Adventist World Church Leaders Announce Strategic Plan for 2025-2030

General Conference

Adventist World Church Leaders Announce Strategic Plan for 2025-2030

Mission Refocus, Total Member Involvement (TMI), and measurable goals are the foundation of the I Will Go Strategic Plan.

Business Meetings | United States | Rachel Ashworth, for ANN

The first business session of Annual Council 2023 occurred on Friday, October 6, 2023, with a special emphasis on the mission refocus of the worldwide Seventh-day Adventist Church. The annual meetings, themed Chosen for Mission, provide an opportunity for church leadership to make special announcements to affect the Church and its mission moving forward. 

Among the presentations of the first business session of Annual Council 2023 was a report from the Future Plans Working Group in which its members presented the proposed strategic plan for the next quinquennial. Mike Ryan, special assistant to the president, introduced the new plan which will be adopted at the next Annual Council in October of 2024. Ryan explained that many worldwide programs and initiatives have adopted the “I Will Go” Strategic Plan since it was adopted in 2018, so the upcoming plan for 2025-2030 will keep the name “I Will Go.” 

Looking Back, Looking Ahead

Dr. David Trim, director of the Office of Archives, Statistics, and Research (ASTR), shared extensive research, detailing the importance of data analysis in choosing future plans for the church. Some data went as far back as 2002, continuing through 2023, to reveal key areas the Church can improve when making plans for the future.

The current strategic plan steering the mission of the Adventist Church from 2020-2025 is “I Will Go” and has three areas of emphasis, 10 objectives, and 59 key performance indicators (KPIs). These KPIs, Dr. Trim explained, must be measurable, and the way we measure them is through surveys.

Measuring the Current Strategic Plan

The three areas of emphasis for the current strategic plan are mission, spiritual growth, and leadership, with an additional area of emphasis left open for the Holy Spirit’s leading. This fourth area of emphasis, the Holy Spirit, proved necessary as the COVID-19 pandemic took the world by surprise a few months after the plan was adopted, requiring flexibility and faith in the Spirit from leadership and members alike to move the Church forward.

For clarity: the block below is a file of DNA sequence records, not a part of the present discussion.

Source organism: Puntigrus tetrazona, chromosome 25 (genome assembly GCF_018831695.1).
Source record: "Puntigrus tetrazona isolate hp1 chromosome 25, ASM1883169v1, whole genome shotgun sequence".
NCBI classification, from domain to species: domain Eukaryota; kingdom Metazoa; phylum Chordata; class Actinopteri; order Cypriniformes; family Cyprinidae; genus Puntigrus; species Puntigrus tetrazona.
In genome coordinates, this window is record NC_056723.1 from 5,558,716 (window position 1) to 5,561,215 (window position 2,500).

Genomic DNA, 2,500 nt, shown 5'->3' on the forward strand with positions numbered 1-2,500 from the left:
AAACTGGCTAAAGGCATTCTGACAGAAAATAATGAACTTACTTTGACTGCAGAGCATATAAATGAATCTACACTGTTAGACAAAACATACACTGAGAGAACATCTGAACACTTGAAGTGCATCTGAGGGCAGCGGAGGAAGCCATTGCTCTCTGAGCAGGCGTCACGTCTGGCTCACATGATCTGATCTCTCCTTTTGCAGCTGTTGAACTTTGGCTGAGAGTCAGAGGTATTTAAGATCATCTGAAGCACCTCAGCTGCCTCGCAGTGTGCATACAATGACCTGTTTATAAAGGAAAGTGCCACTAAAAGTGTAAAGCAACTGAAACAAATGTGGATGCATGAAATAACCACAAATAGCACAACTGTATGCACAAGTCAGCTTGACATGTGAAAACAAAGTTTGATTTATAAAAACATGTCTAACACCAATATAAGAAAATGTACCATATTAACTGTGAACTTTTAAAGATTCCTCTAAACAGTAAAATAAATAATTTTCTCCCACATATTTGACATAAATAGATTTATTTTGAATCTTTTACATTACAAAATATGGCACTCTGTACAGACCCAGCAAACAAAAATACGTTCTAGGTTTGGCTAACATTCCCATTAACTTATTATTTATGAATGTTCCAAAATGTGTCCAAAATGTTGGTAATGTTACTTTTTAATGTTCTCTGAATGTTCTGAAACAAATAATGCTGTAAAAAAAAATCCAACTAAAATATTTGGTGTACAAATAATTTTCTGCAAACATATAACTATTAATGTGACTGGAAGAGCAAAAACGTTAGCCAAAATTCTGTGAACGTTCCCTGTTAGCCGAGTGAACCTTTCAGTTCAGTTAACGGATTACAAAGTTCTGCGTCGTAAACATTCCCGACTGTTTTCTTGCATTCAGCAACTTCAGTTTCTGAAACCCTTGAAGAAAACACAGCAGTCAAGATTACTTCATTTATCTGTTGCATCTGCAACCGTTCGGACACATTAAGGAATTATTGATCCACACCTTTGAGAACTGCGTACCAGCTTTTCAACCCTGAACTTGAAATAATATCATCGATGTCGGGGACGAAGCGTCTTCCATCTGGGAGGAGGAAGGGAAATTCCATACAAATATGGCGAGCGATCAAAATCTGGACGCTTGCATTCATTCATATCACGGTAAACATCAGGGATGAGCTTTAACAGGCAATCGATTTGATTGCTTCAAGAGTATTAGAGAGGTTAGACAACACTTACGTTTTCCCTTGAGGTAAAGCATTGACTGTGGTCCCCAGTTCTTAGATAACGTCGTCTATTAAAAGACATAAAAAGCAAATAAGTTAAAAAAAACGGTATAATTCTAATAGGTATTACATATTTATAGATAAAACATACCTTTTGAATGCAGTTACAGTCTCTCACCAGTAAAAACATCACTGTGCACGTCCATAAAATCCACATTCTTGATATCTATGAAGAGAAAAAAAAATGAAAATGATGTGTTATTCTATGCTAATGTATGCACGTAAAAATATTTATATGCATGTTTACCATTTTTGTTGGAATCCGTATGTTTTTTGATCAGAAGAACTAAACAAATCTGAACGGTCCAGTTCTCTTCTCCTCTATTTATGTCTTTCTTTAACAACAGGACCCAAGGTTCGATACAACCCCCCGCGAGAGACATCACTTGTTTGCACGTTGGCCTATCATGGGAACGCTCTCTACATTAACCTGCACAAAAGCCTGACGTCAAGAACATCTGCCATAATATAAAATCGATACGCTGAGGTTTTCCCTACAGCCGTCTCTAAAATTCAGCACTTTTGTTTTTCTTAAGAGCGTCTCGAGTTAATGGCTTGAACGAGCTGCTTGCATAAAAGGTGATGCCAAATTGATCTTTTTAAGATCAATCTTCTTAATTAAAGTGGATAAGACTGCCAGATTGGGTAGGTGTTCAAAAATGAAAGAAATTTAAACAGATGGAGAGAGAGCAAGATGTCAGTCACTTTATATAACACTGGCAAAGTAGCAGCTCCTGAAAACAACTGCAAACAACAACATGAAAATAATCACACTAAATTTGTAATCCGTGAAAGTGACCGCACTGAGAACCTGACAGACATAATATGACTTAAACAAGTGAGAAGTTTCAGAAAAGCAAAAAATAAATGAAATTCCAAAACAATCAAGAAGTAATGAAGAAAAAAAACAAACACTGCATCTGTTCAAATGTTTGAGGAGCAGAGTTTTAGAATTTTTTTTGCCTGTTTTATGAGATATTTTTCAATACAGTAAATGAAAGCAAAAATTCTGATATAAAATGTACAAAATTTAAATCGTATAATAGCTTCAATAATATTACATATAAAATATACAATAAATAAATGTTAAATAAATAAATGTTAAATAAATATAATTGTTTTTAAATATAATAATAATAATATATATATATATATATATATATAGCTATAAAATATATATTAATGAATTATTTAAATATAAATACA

Nevertheless, research indicates that while many of the 59 KPIs were successful, others missed the mark. 

Five- and Ten-Year Trends

In research of global church members from 2020-2023, institutional workers from 2016-2023, global church leaders in 2022, and global pastors from 2022-2023, data revealed startling facts about the spiritual life practices and doctrinal beliefs of Adventist members.

Dr. Trim said of Bible reading, “In the last five years, daily Bible reading has effectively plateaued…Weekly Bible reading has dropped since 2018 from 89% to 85.” The research also indicates fewer people are reading Ellen White, indicating a 2 percent drop in those who read Ellen White 2-6 times per week and a 3 percent drop in those reading once weekly.

Statistics reflecting percentage of Adventists that read Ellen White literature. [Provided by: Annual Council Live Stream]
Statistics reflecting percentage of Adventists that read Ellen White literature. [Provided by: Annual Council Live Stream]

The research also indicates a decline in family worship between 2013 and 2023, revealing that 22 percent of Adventist members surveyed globally never have morning or evening worship with members of their family.

Data reflecting percentage of Adventists who have family worship. [Provided by: Annual Council Live Stream]
Data reflecting percentage of Adventists who have family worship. [Provided by: Annual Council Live Stream]

These results were not exclusive to spiritual practice, but also to doctrinal belief. The doctrines of Salvation (Fb 4, 10, and 19) and Sabbath (FB 6, 20) were strongly understood and supported by surveyed members, but of the Holy Spirit (FB 5), Creation (FB 6), Gift of Prophecy (FB 18), Sanctuary (FB 24), and State of the Dead (FB 26) doctrines, Trim stated, “There is work to be done.” 

While some aspects of the doctrine is understood and believed, others are not. For example, in 2023, 72 percent of those surveyed strongly agreed that “when people die, their bodily remains decay and they have no consciousness or activity until they are resurrected,” but 33 percent agreed or strongly agreed to the statement, “the soul is a separate, spiritual part of a person and lives on after death.” The latter is in direct opposition to the doctrine of the 26th fundamental belief.